Consumer Marketing vs. Organizational Marketing
Choose customers whose needs your products can serve very well. You can choose to market to individual consumers (consumer marketing) or organizational consumers. Individual consumers and their families constitute the biggest customer base. However, their purchases are of small amounts and a marketer must go for volume sales. In contrast, organizational marketing targets the manufacturing companies, original equipment manufacturers, resellers, service organizations and institutions including the government. These organizations buy in large amounts and have different buying practices compared to individual customers.
Customer Analysis, Segmentation, Segment Descriptors
In every product category, different groups of customers (or segments) will each require certain benefits from the product. For example, in the toilet soap category, the biggest customer segment desire anti-bacterial protection (germicidal segment). The next biggest segment looks for moisturizing benefit in soaps (beauty segment). Other segments include mild, whitening, anti-acne, etc.
To enable you, the marketer, to design an appropriate marketing program, you must know your customers intimately, their buying patterns (why they buy our product, how they buy your product, when they use your product), their personal characteristics, where they live and buy your products and their motivations. Thus, you need to describe each target customer segment by appropriate variables. Possibilities include:
- Geographic: baranggay, city or municipality, region, country, urban or rural, climate
- Demographic: age, gender, family size, family life cycle, income, occupation, education, religion, linguistic group, race, nationality
- Psychographic: social class, lifestyle (achievers, believers, strivers), personality (compulsive, gregarious, authoritarian, ambitious)
- Behavioral - purchase occasion (regular or special occasion), benefits sought (quality, service, economy), user status (non-user, ex-user, potential user, first-time user, regular user), usage rate (light, medium, heavy), loyalty status (loyal or switcher), attitude toward product.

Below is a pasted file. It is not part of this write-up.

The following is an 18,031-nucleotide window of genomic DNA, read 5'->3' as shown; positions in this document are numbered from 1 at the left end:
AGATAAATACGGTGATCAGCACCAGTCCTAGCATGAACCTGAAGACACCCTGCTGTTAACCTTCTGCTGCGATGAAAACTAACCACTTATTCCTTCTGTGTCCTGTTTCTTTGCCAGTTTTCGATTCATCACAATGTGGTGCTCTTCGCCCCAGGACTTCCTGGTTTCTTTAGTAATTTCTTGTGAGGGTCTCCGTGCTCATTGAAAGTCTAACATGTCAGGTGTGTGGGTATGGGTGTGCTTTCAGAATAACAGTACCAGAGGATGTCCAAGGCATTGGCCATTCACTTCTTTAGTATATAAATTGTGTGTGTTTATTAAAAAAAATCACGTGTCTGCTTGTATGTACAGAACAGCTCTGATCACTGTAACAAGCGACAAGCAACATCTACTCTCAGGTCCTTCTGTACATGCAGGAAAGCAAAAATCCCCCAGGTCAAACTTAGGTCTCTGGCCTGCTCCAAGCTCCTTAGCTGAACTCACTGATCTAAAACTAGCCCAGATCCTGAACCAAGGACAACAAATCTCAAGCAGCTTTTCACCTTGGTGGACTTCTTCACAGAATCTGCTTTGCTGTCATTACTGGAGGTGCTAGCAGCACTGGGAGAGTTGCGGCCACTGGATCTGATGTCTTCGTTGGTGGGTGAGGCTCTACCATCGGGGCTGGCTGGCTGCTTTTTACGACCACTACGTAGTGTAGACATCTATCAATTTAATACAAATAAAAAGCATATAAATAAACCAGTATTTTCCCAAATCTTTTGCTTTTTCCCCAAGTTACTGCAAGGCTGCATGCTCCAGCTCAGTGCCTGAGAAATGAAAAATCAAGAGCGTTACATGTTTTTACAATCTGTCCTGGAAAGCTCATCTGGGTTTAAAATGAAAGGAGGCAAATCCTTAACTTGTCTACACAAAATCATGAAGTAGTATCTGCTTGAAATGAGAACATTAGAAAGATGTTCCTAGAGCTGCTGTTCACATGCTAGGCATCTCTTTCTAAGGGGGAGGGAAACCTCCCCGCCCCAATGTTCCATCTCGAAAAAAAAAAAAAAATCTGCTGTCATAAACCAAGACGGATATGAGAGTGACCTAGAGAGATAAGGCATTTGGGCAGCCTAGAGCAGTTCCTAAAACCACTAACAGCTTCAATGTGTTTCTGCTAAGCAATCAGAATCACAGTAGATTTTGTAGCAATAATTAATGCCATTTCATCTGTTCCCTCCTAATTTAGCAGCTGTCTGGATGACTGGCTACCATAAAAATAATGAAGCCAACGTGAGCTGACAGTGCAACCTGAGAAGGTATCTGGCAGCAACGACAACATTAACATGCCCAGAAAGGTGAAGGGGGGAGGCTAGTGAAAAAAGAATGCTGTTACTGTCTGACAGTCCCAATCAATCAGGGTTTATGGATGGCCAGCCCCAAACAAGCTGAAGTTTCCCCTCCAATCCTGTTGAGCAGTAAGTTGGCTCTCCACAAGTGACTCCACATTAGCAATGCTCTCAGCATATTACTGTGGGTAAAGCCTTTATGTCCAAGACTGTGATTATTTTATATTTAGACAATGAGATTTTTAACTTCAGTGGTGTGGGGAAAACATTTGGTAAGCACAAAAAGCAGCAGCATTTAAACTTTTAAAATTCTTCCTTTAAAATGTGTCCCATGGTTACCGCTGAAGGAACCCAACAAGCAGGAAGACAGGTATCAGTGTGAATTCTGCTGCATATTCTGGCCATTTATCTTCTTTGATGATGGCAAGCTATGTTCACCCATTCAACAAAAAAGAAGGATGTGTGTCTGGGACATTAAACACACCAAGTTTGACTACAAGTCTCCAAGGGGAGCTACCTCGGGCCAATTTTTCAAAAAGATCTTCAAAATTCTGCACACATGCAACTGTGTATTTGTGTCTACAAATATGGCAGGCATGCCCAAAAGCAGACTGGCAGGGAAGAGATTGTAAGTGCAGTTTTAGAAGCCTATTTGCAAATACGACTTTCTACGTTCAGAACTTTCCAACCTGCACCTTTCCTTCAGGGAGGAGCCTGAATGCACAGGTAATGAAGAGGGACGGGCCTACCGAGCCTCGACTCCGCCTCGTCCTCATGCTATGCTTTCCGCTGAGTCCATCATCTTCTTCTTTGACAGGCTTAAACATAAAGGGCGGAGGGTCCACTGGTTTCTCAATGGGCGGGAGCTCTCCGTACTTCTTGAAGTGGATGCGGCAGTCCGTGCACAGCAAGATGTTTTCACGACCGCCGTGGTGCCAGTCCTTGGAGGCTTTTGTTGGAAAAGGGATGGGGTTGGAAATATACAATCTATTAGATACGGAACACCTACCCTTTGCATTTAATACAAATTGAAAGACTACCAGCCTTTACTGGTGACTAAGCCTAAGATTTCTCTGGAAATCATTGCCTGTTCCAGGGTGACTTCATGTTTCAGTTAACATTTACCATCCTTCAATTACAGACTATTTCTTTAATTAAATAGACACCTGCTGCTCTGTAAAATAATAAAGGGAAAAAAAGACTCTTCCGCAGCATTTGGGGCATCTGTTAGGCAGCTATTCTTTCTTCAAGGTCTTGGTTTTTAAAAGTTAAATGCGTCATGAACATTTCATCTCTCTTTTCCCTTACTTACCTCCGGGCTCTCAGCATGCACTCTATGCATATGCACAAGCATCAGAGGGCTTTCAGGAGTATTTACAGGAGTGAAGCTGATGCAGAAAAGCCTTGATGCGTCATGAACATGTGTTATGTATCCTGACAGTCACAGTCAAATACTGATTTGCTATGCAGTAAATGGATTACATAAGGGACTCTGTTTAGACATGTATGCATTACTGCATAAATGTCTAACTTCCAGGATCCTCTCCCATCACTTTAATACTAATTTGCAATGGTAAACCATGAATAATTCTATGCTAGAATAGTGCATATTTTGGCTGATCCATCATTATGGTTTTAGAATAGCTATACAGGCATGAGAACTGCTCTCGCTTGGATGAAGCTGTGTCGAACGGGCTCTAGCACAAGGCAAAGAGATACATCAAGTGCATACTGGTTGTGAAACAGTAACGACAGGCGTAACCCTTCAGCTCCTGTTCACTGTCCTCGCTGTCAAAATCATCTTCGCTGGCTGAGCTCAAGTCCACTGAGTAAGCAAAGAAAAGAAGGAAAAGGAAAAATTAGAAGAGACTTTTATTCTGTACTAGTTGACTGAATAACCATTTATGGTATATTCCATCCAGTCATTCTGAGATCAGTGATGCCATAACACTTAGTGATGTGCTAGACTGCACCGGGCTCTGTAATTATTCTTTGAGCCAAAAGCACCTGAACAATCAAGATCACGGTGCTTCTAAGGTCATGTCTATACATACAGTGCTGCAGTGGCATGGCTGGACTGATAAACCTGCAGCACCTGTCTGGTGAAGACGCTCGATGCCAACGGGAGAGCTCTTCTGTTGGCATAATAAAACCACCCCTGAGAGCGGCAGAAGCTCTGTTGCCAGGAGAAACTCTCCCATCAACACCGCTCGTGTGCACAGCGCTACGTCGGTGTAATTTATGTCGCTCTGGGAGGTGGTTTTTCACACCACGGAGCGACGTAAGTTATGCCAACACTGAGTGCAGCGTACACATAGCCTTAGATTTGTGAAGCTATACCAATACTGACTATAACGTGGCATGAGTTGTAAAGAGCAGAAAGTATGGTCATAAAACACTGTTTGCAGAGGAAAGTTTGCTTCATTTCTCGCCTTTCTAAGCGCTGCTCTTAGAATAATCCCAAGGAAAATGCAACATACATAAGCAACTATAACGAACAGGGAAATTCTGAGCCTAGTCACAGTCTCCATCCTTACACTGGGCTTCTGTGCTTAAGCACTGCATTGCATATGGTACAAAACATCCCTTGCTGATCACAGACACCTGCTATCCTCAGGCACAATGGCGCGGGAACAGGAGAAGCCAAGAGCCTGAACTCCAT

Organizations may have to use a different set of variables to describe them. It may include:
- Demographics - industry, company size, location
- Operating Variables - technology, user/nonuser status, customer capabilities
- Purchasing Approaches - purchasing function (centralized or decentralized), general purchase policies, purchasing Criteria.
- Situational Factors - urgency, specific application, size of order.
- Personal Characteristics -attitudes toward risk, loyalty, education
Target Marketing––Market Coverage strategies
After describing the segments in your product category, it is time to target (choose) which segment/s you are going to serve. The choice depends on your ability to serve the target well in terms of delivering products, you organization’s values and resources, and the viability of the segment. You also have to evaluate the degree of competition in the segment and the prospects of growth in the segment. A thorough environmental analysis will help you identify the marketing opportunities in your product category.
Entrepreneurs normally start “small” targeting a segment where the big players are ignoring. They are called market nichers or specialists. Such a small segment could grow big enough to attract the big players later. In bath soaps, whitening papaya soaps were marketed by small players during the late 1990s. The whitening segment has grown big enough to attract the multinationals to introduce their own entries (Safeguard, Zest of Procter & Gamble; Palmolive of Colgate-Palmolive).